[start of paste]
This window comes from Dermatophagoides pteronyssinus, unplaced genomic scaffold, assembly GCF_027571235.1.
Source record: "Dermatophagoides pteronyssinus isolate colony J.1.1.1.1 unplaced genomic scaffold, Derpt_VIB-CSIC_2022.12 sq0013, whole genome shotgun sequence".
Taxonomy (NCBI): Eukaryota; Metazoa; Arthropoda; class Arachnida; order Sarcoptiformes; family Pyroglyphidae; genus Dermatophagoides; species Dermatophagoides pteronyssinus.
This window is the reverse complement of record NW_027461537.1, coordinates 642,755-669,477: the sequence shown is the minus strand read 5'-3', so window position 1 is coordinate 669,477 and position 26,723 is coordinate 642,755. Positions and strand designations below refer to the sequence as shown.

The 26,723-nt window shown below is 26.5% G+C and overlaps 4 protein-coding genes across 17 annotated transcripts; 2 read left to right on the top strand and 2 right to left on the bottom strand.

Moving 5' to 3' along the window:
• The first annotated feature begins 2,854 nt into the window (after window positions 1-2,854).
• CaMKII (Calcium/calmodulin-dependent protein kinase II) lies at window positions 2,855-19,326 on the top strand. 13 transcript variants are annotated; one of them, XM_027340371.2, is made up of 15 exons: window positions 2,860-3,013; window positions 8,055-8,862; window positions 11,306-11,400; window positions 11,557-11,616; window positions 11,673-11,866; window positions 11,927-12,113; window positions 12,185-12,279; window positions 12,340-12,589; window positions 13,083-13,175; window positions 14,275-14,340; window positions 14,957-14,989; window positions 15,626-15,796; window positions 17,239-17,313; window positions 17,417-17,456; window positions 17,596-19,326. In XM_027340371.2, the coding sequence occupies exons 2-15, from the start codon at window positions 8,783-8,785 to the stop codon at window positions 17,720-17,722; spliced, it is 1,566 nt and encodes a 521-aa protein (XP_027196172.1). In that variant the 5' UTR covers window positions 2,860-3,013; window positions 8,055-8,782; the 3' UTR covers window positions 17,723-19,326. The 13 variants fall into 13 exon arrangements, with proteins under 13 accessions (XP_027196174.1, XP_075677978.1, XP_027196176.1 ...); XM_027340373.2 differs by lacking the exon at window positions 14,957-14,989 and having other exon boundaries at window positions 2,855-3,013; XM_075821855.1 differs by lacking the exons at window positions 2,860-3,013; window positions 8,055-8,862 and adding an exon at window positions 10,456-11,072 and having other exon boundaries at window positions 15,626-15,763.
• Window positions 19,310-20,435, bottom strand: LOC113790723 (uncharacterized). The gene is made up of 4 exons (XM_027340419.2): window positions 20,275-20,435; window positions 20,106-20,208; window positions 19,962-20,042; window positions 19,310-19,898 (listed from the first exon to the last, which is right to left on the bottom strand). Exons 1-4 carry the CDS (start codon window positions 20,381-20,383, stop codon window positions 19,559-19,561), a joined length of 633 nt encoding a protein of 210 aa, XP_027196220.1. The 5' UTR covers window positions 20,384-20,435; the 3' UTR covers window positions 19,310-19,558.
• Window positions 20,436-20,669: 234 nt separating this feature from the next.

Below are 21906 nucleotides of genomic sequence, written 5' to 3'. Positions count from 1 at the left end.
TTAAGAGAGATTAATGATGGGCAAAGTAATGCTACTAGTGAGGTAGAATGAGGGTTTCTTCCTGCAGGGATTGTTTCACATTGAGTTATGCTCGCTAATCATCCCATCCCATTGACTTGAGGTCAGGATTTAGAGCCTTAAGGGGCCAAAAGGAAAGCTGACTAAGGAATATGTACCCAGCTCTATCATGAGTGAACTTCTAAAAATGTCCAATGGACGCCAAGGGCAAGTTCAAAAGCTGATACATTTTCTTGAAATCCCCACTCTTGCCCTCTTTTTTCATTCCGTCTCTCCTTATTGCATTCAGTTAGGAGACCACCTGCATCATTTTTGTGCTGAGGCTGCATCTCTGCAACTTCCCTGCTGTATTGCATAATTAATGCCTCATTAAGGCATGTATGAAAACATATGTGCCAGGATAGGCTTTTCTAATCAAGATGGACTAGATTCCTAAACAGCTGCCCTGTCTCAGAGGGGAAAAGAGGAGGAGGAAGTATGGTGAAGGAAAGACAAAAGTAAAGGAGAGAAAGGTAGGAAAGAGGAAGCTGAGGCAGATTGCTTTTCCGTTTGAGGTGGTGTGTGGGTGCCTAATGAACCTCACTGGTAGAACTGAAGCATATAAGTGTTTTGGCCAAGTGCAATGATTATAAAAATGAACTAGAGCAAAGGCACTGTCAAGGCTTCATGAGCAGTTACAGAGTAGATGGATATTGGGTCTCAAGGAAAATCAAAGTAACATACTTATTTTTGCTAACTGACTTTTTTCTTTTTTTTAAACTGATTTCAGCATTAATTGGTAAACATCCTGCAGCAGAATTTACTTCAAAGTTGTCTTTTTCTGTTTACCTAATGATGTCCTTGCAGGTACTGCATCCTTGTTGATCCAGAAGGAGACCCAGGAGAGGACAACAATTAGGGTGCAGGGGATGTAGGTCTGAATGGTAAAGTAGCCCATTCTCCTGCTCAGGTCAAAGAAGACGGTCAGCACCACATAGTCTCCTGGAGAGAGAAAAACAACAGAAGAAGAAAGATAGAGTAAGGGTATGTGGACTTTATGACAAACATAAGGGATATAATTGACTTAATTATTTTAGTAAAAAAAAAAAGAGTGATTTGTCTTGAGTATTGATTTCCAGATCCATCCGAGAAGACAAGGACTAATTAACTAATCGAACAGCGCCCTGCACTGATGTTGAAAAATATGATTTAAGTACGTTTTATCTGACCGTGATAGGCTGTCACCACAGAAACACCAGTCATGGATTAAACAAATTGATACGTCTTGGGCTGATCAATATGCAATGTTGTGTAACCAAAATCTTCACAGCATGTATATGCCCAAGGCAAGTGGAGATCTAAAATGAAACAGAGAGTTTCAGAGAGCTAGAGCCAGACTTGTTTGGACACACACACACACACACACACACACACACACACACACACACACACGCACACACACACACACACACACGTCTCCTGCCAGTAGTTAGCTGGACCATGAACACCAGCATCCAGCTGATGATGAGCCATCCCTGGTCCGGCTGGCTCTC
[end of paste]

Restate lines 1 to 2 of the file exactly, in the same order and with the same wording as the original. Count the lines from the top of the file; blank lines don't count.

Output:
This window comes from Dermatophagoides pteronyssinus, unplaced genomic scaffold, assembly GCF_027571235.1.
Source record: "Dermatophagoides pteronyssinus isolate colony J.1.1.1.1 unplaced genomic scaffold, Derpt_VIB-CSIC_2022.12 sq0013, whole genome shotgun sequence".